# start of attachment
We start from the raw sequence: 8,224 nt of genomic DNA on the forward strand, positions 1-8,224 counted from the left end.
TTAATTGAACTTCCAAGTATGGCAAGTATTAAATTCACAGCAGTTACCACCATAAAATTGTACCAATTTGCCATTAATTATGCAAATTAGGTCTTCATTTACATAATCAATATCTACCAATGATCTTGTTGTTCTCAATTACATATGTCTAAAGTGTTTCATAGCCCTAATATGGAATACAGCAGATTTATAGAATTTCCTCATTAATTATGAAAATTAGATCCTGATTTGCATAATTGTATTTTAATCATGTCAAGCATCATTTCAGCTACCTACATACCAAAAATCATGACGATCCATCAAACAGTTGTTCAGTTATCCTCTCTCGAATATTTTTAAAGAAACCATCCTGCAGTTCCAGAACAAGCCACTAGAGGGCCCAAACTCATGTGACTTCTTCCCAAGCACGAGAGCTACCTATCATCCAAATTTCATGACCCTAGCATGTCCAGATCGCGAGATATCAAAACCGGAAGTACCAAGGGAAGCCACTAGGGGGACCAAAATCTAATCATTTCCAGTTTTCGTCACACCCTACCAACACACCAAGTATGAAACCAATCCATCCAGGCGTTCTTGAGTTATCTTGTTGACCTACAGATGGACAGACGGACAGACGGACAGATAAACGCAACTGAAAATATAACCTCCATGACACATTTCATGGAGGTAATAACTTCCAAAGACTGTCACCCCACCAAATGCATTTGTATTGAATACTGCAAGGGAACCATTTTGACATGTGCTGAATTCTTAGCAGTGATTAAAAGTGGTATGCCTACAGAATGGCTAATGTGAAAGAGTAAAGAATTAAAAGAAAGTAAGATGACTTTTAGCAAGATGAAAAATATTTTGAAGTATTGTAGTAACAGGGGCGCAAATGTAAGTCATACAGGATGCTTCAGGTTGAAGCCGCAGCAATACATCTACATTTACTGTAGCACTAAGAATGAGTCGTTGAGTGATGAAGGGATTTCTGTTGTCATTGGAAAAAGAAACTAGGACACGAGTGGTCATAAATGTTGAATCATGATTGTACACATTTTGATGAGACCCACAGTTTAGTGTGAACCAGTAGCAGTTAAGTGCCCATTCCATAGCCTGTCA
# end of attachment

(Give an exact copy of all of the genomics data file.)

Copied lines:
We start from the raw sequence: 8,224 nt of genomic DNA on the forward strand, positions 1-8,224 counted from the left end.
TTAATTGAACTTCCAAGTATGGCAAGTATTAAATTCACAGCAGTTACCACCATAAAATTGTACCAATTTGCCATTAATTATGCAAATTAGGTCTTCATTTACATAATCAATATCTACCAATGATCTTGTTGTTCTCAATTACATATGTCTAAAGTGTTTCATAGCCCTAATATGGAATACAGCAGATTTATAGAATTTCCTCATTAATTATGAAAATTAGATCCTGATTTGCATAATTGTATTTTAATCATGTCAAGCATCATTTCAGCTACCTACATACCAAAAATCATGACGATCCATCAAACAGTTGTTCAGTTATCCTCTCTCGAATATTTTTAAAGAAACCATCCTGCAGTTCCAGAACAAGCCACTAGAGGGCCCAAACTCATGTGACTTCTTCCCAAGCACGAGAGCTACCTATCATCCAAATTTCATGACCCTAGCATGTCCAGATCGCGAGATATCAAAACCGGAAGTACCAAGGGAAGCCACTAGGGGGACCAAAATCTAATCATTTCCAGTTTTCGTCACACCCTACCAACACACCAAGTATGAAACCAATCCATCCAGGCGTTCTTGAGTTATCTTGTTGACCTACAGATGGACAGACGGACAGACGGACAGATAAACGCAACTGAAAATATAACCTCCATGACACATTTCATGGAGGTAATAACTTCCAAAGACTGTCACCCCACCAAATGCATTTGTATTGAATACTGCAAGGGAACCATTTTGACATGTGCTGAATTCTTAGCAGTGATTAAAAGTGGTATGCCTACAGAATGGCTAATGTGAAAGAGTAAAGAATTAAAAGAAAGTAAGATGACTTTTAGCAAGATGAAAAATATTTTGAAGTATTGTAGTAACAGGGGCGCAAATGTAAGTCATACAGGATGCTTCAGGTTGAAGCCGCAGCAATACATCTACATTTACTGTAGCACTAAGAATGAGTCGTTGAGTGATGAAGGGATTTCTGTTGTCATTGGAAAAAGAAACTAGGACACGAGTGGTCATAAATGTTGAATCATGATTGTACACATTTTGATGAGACCCACAGTTTAGTGTGAACCAGTAGCAGTTAAGTGCCCATTCCATAGCCTGTCA